Turkey signed an agreement delineating its maritime boundaries with the breakaway Turkish Cypriot state on Tuesday paving the way Ankara to start its own offshore oil exploration in the eastern Mediterranean. On the sidelines of the UN General Assembly in New York, Turkish Prime Minister Tayip Erdogan announced the deal with the Turkish Cypriots, reported by the Turkish press as a “continental shelf agreement”. “We are protesting Greek Cypriots’ irresponsible, provocative and unilateral step,” Erdogan was quoted saying.
The hawkish Turkish leader also sent out a warning to international companies working with Cyprus, threatening a blanket ban on energy projects and possible sanctions, a report on Cyprus Mail said. “We want to warn international oil and natural gas companies working with the Greek Cypriots. The Turkish Energy Ministry has begun work to not accept these companies in the various energy projects in Turkey and also to have some sanctions,” the report quoted Erdogan as saying.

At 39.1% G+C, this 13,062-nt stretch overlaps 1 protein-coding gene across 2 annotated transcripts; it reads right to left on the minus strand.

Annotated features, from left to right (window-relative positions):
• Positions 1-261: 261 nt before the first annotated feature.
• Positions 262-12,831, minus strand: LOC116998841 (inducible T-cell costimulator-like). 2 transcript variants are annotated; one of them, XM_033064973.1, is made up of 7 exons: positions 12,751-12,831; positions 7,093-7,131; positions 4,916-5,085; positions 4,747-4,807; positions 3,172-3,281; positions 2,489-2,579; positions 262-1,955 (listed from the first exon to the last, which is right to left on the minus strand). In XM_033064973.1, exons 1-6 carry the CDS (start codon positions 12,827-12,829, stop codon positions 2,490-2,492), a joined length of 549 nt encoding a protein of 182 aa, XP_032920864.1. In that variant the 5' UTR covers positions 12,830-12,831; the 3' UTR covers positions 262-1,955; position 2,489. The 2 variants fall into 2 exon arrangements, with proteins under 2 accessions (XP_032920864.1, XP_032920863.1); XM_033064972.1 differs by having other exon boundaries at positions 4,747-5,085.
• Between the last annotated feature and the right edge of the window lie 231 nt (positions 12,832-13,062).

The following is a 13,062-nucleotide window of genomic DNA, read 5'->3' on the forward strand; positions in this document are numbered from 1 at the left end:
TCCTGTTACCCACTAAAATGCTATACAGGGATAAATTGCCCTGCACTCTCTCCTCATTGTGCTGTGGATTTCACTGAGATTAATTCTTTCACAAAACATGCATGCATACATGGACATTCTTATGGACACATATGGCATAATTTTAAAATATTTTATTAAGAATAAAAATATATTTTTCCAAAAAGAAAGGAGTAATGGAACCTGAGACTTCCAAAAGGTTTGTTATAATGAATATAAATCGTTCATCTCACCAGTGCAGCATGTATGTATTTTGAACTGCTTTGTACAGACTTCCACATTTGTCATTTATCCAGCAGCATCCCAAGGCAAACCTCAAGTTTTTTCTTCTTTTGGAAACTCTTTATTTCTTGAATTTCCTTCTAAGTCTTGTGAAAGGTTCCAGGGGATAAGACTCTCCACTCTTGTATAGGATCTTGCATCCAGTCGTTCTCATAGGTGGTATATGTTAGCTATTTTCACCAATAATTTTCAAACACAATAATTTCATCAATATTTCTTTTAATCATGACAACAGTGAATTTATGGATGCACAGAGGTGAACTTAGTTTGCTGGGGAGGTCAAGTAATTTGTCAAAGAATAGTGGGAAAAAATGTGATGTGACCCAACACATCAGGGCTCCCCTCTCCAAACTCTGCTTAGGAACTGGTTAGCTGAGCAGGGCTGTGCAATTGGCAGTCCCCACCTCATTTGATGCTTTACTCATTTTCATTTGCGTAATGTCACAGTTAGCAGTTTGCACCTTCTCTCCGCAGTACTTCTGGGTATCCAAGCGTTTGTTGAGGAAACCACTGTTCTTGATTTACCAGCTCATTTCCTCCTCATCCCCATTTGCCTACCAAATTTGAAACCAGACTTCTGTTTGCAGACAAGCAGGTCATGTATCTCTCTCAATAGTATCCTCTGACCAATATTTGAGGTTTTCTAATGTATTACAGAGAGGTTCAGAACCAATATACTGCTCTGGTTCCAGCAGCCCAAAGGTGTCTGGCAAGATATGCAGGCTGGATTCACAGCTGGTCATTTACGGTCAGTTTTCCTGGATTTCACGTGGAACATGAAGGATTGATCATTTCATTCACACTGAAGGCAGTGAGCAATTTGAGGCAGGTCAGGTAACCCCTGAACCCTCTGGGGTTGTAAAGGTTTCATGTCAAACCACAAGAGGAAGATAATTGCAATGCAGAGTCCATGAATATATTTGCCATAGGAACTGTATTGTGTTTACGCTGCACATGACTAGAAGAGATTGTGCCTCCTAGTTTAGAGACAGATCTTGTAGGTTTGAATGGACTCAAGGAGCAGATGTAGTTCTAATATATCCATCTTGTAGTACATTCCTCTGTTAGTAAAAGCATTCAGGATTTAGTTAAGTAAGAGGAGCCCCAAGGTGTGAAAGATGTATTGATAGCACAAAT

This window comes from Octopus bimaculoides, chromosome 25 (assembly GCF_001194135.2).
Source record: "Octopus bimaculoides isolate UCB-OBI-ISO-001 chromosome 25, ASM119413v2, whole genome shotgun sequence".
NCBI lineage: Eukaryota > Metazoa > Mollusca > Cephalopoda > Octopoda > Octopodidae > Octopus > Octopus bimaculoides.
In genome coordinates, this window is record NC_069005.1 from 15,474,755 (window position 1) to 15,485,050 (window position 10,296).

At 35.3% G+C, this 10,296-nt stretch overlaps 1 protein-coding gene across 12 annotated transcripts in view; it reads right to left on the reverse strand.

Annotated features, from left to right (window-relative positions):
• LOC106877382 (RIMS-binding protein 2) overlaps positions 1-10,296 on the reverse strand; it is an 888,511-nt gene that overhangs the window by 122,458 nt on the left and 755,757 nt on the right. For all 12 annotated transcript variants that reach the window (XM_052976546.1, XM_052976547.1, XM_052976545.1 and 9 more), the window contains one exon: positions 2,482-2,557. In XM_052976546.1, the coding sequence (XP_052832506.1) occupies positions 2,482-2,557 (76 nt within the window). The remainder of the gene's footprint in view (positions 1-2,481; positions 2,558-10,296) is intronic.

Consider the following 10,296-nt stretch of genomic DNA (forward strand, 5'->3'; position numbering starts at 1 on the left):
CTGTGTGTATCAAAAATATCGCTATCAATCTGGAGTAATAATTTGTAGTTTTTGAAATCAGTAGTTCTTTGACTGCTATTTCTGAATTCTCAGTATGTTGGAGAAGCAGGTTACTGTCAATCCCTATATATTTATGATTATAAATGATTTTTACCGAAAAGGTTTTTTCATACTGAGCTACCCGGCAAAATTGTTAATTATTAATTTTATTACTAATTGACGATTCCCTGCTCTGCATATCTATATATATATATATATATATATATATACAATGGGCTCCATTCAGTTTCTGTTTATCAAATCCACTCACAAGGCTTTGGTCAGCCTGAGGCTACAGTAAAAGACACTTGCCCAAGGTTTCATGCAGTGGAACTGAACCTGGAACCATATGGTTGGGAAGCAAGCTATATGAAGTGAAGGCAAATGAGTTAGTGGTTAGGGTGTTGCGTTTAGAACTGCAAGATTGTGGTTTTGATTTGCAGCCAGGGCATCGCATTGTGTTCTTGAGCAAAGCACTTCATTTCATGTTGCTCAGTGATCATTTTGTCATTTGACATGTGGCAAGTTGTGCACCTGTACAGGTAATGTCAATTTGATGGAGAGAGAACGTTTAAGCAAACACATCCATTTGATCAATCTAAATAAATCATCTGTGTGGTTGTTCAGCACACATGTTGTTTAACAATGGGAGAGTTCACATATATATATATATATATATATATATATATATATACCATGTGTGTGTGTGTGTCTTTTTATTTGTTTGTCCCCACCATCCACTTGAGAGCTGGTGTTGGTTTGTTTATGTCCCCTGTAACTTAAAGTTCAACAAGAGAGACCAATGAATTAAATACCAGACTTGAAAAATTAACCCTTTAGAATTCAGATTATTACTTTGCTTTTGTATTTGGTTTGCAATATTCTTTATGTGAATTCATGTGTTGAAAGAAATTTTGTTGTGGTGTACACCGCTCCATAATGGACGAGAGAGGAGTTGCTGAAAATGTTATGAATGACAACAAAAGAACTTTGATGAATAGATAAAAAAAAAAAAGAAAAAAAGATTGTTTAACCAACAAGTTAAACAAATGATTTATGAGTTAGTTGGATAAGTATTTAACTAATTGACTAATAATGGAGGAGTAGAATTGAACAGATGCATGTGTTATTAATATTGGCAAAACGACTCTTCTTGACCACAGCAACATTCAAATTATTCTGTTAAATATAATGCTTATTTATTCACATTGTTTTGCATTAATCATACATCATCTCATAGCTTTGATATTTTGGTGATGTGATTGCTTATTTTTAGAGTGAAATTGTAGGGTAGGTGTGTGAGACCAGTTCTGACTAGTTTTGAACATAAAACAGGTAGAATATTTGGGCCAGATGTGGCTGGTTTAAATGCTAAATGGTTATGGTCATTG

On a calmer note, the Turkish PM said Turkey would act wisely and not give ammunition “to those hoping for tension and crisis”.
Cyprus government spokesman Stefanos Stefanou accused Turkey of committing “yet another unlawful act” with an “illegal entity, the pseudostate, which has been condemned by UN resolutions”. Speaking from New York, he said: “With this violation, Turkey is trying to obstruct the Cyprus Republic from exercising a self-evident right, recognised by the whole of the international community.” While the international community calls on Turkey to respect international law, unfortunately, Turkey continues to violate it, he added.
Meanwhile US President, Barack Obama and Turkish Prime Minister Recep Tayip Erdogan, discussed the Cyprus issue during a meeting in New York. According to Senior director for European Affairs at the National Security Council, Elizabeth Sherwood-Randall, the US President expressed his country’s commitment to seeing through the efforts of the United Nations to achieve a resolution to the divided island. Obama and Erdogan also talked about a few additional matters, including the issue of reopening the School of Halki.